Years ago, I walked into my boarding school dormitory a naive, fat-cheeked boy with a ton of goodies. One was a trendy electronic diary my uncle had given me.It could store 250 addresses, 100 events and impressed the nerds more than it did the girls.
I was devastated the day it disappeared from my locker. I looked everywhere for it, turning rocks over in the school fields in the faint hope of finding it.
As my hope waned, a senior stepped into the breech. He was a private investigator, he told me surreptitiously, and offered to help me find it. I accepted.
One day he bounded towards me with a huge smile. He had found it. He just needed a fee. In my delight, I went to see my dorm master to call in my term’s tuck-shop money.
The dorm master was an investigator too, it seemed. He smelt a rat, hauled my hero in and extracted a confession from him. It turns out my hero was the villain that had stolen my device in the first place!
Here’s where things got interesting. The boy (my hero) was suspended. I got my toy back and the cold shoulder of nearly the entire school. I became bitter.
Why couldn’t the dorm master have left it all alone?
Looking back on the past month, much of the nation seems like a little insecure Shaka, too afraid to hold our villains to account.
Remember how the brutal rape and mutilation of Anene Booysen brought about one of the loudest outcries we have heard decrying women abuse? Remember how we all thought that we were on the same page about the principles of abuse, even though we were still fumbling our way around what sort of campaigns would actually #StopRape?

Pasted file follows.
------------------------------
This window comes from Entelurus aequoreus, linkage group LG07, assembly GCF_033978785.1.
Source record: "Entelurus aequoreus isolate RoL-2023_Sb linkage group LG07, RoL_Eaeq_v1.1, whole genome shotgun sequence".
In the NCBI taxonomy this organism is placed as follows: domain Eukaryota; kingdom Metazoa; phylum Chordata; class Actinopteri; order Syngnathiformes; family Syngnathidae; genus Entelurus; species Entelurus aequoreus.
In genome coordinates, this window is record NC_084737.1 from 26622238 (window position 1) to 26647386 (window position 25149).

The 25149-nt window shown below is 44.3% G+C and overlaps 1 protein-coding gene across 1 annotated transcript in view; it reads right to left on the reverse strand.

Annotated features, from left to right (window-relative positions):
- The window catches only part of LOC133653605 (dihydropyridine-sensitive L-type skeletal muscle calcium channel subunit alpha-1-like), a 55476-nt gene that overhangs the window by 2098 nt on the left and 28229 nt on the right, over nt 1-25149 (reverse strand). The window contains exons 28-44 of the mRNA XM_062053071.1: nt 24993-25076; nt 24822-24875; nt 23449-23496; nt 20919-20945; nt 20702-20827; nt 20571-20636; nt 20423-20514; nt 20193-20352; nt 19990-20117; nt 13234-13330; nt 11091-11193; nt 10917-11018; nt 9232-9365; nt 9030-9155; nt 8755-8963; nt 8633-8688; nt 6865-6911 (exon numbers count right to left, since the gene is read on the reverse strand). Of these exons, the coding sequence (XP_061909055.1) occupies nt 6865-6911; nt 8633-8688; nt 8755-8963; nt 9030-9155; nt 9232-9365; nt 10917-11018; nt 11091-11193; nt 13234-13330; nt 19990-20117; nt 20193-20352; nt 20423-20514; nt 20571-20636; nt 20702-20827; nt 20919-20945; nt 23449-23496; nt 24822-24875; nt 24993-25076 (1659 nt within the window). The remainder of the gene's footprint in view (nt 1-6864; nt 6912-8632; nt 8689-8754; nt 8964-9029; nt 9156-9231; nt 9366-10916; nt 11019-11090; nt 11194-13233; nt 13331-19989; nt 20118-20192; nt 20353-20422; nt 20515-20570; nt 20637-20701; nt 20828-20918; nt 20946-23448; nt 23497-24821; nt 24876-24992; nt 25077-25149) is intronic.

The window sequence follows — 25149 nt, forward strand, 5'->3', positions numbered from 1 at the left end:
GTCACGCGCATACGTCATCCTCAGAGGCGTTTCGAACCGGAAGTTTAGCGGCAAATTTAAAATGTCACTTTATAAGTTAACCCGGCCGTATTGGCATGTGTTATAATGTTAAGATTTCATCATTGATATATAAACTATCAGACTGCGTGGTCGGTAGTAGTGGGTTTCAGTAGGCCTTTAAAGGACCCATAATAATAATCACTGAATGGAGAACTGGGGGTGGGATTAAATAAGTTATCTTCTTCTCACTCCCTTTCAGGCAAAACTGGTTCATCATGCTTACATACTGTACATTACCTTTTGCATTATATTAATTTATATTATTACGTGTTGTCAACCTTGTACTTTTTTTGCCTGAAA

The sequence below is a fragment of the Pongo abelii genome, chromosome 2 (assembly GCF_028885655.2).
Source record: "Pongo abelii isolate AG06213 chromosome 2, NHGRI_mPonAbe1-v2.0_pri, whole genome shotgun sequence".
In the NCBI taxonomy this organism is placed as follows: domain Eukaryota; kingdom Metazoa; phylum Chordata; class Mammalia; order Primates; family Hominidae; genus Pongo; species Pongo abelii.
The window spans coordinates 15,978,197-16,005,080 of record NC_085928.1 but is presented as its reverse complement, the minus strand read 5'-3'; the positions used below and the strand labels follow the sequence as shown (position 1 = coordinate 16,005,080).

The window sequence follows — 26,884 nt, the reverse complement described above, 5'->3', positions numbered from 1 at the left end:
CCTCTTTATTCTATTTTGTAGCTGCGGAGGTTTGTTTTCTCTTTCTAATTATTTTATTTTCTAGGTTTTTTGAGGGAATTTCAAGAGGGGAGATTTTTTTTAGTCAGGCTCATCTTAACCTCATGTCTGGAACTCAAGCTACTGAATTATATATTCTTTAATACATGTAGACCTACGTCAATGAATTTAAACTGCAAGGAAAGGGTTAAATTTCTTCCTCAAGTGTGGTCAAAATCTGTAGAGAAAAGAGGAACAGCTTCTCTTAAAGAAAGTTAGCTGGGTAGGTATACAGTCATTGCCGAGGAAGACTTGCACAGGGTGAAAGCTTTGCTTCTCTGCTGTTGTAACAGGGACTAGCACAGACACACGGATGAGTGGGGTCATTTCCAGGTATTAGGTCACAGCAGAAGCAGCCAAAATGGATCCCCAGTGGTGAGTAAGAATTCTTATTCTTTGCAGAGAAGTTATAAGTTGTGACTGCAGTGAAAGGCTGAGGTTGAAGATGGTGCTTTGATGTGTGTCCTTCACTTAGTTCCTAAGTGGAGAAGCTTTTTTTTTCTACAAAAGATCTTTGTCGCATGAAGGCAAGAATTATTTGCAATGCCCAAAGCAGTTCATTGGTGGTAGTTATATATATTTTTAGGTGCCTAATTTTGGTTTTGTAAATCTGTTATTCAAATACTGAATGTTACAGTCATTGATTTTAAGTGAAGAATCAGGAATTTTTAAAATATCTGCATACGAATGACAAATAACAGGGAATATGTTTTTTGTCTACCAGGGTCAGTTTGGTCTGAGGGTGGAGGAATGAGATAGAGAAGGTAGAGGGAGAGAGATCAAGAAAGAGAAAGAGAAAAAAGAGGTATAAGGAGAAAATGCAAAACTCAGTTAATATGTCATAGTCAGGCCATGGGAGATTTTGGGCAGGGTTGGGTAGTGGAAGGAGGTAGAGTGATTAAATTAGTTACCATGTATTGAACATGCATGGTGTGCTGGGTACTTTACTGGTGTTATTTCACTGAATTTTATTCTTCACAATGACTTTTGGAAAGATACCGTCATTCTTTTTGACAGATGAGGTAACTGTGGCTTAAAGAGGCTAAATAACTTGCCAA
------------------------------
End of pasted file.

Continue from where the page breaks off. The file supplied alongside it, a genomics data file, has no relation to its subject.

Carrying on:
Ironically, if it wasn’t for his poor timing, Oscar Pistorius would have made a perfect role model for the #StopRape campaign. He was famous and people liked him.
His timing undermined the united front of the previous week. Now, many of us found ourselves making excuses for “poor Oscar” and some even rejoiced at the symbolic victory his defence team scored in his bail hearing.
I was amazed at how many lady friends sighed in relief, as there was a chance their hero wasn’t quite the villain after all. But they missed the point: a young woman had died in her lover’s home. And yet many of us secretly preferred that the dorm master leave things be because, after all, Oscar’s our hero.
Such an attitude, of course, isn’t unique to this case; it happens in every sphere of our lives. Because in South Africa, we protect our own before we hold them to account.
Maybe we don’t want to be ostracised. Maybe we don’t want to slay our golden geese. Whatever it is, maybe we just have a lot of growing up to do.